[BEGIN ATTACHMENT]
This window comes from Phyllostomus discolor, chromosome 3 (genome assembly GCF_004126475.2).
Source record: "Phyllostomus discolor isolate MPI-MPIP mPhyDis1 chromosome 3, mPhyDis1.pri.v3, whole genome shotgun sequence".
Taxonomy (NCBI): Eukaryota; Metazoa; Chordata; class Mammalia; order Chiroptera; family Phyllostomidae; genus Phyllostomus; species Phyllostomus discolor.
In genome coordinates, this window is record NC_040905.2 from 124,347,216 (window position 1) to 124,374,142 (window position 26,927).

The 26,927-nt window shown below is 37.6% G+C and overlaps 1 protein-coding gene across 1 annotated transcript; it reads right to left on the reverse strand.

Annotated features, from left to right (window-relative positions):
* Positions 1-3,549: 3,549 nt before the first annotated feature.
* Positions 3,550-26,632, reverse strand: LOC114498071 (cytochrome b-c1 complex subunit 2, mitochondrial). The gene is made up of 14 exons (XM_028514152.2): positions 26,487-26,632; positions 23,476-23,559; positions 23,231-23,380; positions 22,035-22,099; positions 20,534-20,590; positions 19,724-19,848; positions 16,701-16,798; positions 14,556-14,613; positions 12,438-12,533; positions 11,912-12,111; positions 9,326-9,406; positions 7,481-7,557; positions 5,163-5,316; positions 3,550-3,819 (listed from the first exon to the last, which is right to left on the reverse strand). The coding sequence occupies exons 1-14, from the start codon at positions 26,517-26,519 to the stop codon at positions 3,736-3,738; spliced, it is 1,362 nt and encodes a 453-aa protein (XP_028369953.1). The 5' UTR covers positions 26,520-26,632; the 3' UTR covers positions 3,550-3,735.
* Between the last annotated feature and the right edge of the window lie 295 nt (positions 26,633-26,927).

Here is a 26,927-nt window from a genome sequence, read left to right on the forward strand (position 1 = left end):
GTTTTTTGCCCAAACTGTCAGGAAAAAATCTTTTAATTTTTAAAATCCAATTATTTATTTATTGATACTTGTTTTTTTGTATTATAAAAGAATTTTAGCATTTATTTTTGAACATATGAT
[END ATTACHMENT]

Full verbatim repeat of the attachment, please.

This window comes from Phyllostomus discolor, chromosome 3 (genome assembly GCF_004126475.2).
Source record: "Phyllostomus discolor isolate MPI-MPIP mPhyDis1 chromosome 3, mPhyDis1.pri.v3, whole genome shotgun sequence".
Taxonomy (NCBI): Eukaryota; Metazoa; Chordata; class Mammalia; order Chiroptera; family Phyllostomidae; genus Phyllostomus; species Phyllostomus discolor.
In genome coordinates, this window is record NC_040905.2 from 124,347,216 (window position 1) to 124,374,142 (window position 26,927).

The 26,927-nt window shown below is 37.6% G+C and overlaps 1 protein-coding gene across 1 annotated transcript; it reads right to left on the reverse strand.

Annotated features, from left to right (window-relative positions):
* Positions 1-3,549: 3,549 nt before the first annotated feature.
* Positions 3,550-26,632, reverse strand: LOC114498071 (cytochrome b-c1 complex subunit 2, mitochondrial). The gene is made up of 14 exons (XM_028514152.2): positions 26,487-26,632; positions 23,476-23,559; positions 23,231-23,380; positions 22,035-22,099; positions 20,534-20,590; positions 19,724-19,848; positions 16,701-16,798; positions 14,556-14,613; positions 12,438-12,533; positions 11,912-12,111; positions 9,326-9,406; positions 7,481-7,557; positions 5,163-5,316; positions 3,550-3,819 (listed from the first exon to the last, which is right to left on the reverse strand). The coding sequence occupies exons 1-14, from the start codon at positions 26,517-26,519 to the stop codon at positions 3,736-3,738; spliced, it is 1,362 nt and encodes a 453-aa protein (XP_028369953.1). The 5' UTR covers positions 26,520-26,632; the 3' UTR covers positions 3,550-3,735.
* Between the last annotated feature and the right edge of the window lie 295 nt (positions 26,633-26,927).

Here is a 26,927-nt window from a genome sequence, read left to right on the forward strand (position 1 = left end):
GTTTTTTGCCCAAACTGTCAGGAAAAAATCTTTTAATTTTTAAAATCCAATTATTTATTTATTGATACTTGTTTTTTTGTATTATAAAAGAATTTTAGCATTTATTTTTGAACATATGAT